If you’re asking someone to act in a different way, you need to test if what you are asking them is sufficiently easy and understandable. Test your message or product over and over until you have made it as approachable as possible.

 

I call this the Grandma Test.

Green Design How To

Edit (06.08.18): I was actually meeting my grandma after writing this, so I took the opportunity to put a face to the concept. Here she is.

If I can explain something in a way that even my stubborn, 82-year-old grandma gets it, then I’m on to something.

My formal education is Technological Socio-Economical Planner.

 

That fails the grandma test massively. Therefore I and most of my old uni buddies boil it down to the essence: Environmental Planner. Or as grandma says, ‘Something with environment.’

 

This is where the discussion of dumbing down usually comes up. I will say this until I am in my grave:

It’s not about dumbing down, it’s about removing unnecessary complexity.

I’m not a stupid person, nor am I a tech illiterate, but I’ll remind you that I battled the coffee maker for 15 minutes, and lost!

That’s what happens when things get too fancy.

 

Maybe when I have had my coffee, I’ll write the post about why humans always make things more complicated and what it means for our environment, and society as a whole.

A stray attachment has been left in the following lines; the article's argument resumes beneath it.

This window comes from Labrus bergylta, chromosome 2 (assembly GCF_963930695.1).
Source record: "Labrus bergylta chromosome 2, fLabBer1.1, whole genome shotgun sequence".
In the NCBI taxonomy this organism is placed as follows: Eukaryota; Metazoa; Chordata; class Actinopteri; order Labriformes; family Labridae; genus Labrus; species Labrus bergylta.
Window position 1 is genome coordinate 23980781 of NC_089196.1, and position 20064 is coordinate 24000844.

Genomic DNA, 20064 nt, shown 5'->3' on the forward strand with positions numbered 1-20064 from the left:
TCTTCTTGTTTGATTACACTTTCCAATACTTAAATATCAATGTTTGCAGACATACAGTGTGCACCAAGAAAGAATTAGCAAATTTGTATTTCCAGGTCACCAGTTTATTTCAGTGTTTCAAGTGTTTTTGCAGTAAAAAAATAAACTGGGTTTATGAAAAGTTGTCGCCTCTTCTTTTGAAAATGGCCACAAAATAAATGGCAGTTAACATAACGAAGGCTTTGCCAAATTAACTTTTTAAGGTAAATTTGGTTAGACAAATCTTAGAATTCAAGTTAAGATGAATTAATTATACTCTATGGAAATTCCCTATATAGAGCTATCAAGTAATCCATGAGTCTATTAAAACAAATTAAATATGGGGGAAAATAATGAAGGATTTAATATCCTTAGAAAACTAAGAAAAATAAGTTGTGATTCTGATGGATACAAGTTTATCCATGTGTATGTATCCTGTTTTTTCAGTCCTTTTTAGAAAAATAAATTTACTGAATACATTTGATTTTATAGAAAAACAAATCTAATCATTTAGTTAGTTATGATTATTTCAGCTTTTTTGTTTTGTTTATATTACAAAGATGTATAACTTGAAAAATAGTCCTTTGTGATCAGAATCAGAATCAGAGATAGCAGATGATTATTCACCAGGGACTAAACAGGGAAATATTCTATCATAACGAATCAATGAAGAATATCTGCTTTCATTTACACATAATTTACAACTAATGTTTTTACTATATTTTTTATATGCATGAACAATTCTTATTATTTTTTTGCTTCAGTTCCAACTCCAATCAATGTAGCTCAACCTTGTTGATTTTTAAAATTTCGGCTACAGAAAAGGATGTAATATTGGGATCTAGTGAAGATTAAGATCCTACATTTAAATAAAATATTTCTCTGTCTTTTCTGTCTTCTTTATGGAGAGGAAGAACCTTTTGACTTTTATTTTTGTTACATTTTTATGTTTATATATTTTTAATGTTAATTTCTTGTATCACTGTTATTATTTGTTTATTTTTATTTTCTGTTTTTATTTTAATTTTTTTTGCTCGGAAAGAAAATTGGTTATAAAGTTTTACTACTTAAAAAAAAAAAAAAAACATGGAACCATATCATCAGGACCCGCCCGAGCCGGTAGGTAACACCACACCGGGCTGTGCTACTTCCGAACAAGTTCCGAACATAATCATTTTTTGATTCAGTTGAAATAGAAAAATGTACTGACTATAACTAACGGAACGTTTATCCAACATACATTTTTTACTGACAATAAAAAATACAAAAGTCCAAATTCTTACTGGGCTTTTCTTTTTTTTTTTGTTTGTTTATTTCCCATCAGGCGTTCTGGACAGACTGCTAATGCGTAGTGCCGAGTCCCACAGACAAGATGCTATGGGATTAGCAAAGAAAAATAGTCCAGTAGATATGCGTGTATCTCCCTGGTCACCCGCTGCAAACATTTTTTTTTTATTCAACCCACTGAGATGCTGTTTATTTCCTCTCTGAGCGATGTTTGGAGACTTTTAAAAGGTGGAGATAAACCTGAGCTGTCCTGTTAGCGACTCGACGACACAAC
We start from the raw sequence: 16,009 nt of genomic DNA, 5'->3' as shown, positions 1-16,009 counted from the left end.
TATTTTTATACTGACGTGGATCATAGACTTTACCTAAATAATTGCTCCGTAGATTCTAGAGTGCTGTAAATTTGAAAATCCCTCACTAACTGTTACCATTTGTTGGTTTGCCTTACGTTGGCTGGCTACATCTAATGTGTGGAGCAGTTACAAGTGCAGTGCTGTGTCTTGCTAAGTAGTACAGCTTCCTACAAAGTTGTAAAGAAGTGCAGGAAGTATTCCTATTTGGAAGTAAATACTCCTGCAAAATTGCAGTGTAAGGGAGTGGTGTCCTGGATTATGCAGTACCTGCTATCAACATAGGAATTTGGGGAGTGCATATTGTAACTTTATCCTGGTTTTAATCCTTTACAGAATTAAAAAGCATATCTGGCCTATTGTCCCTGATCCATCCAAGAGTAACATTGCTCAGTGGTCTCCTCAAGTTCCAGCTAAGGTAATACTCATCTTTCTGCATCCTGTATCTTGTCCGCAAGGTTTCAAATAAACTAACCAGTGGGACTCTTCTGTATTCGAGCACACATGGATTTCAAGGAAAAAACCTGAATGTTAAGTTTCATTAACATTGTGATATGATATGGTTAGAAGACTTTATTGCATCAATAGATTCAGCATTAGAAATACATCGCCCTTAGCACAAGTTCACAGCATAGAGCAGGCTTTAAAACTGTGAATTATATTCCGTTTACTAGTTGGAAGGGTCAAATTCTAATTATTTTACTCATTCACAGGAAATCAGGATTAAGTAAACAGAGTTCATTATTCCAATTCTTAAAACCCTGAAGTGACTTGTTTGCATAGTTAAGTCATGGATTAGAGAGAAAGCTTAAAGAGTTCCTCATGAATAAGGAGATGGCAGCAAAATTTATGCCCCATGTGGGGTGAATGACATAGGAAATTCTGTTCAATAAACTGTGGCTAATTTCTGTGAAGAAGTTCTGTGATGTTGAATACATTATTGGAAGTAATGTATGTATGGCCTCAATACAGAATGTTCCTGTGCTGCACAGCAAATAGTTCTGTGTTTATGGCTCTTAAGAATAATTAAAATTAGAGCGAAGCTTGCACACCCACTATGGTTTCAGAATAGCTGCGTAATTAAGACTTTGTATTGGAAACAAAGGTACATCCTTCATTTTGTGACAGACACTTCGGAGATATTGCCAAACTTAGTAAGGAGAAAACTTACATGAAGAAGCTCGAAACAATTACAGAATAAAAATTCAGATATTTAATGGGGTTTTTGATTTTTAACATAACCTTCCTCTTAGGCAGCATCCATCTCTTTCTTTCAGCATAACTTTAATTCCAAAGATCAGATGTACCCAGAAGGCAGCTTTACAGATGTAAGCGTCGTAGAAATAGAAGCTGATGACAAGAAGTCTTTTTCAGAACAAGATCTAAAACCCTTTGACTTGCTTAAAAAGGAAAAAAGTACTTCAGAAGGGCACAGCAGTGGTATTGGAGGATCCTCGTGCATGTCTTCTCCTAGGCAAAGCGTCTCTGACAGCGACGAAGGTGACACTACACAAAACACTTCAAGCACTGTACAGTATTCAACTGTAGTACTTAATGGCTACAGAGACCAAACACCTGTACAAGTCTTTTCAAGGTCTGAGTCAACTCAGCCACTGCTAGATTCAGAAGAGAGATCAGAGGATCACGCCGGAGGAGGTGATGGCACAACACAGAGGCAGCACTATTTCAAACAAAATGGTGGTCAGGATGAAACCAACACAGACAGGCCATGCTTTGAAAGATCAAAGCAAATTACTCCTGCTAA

For now, I highly advise you that whatever change you want to make in the world, you make sure that your actions are easy to follow and that you keep your instructions clear.

And on that note, I’m gonna dig out the old school Italian espresso maker, because that never fails me.

Want more caffeinated advice on pro-environmental behavior? Add me on LinkedIn or go to Somethinggreen.org to get your dose.

Biodegradable glitter vol. 2 – For the sparkly environmentalist in you

I tested biodegradable glitter vs. conventional glitter. This is my verdict.

Biodegradable glitter: Photographer Nadya Lev, makeup Risa Robins Moloney, model Tilde Ann Thurium

 

Boy, that was some party! I’m just waking up from it. I won’t bore you with the details about the six fire spinners, the aerial art, the Cow Girl Burlesque act, or the glitter ass slap, cause I’m sure you don’t care about any of that.

 

Instead, let’s dive right into the very scientific test of biodegradable glitter (Read about the test setup here).

 

Decomposing in tap water

I never got around to test this. Mainly because I was home very late and was very tired. Woops. So yeah, I still have to do that. I guess there will be a third post about glitter.

 

On your body

Short recap first. If you have ever been in contact with glitter, you know that cleanup sucks big time. You cannot get that sparkly herpes off you.

If you’ve ever done burlesque, a glitter party, pride, or just a badass new year, you know perfectly well that you will find glitter everywhere on your body.

You will find glitter places you don’t want to admit you’ve found glitter. It’s tyranny and always has been …Until now [Warning profanities might occur].

 

So yeah, this is what happens at 3 am in my house.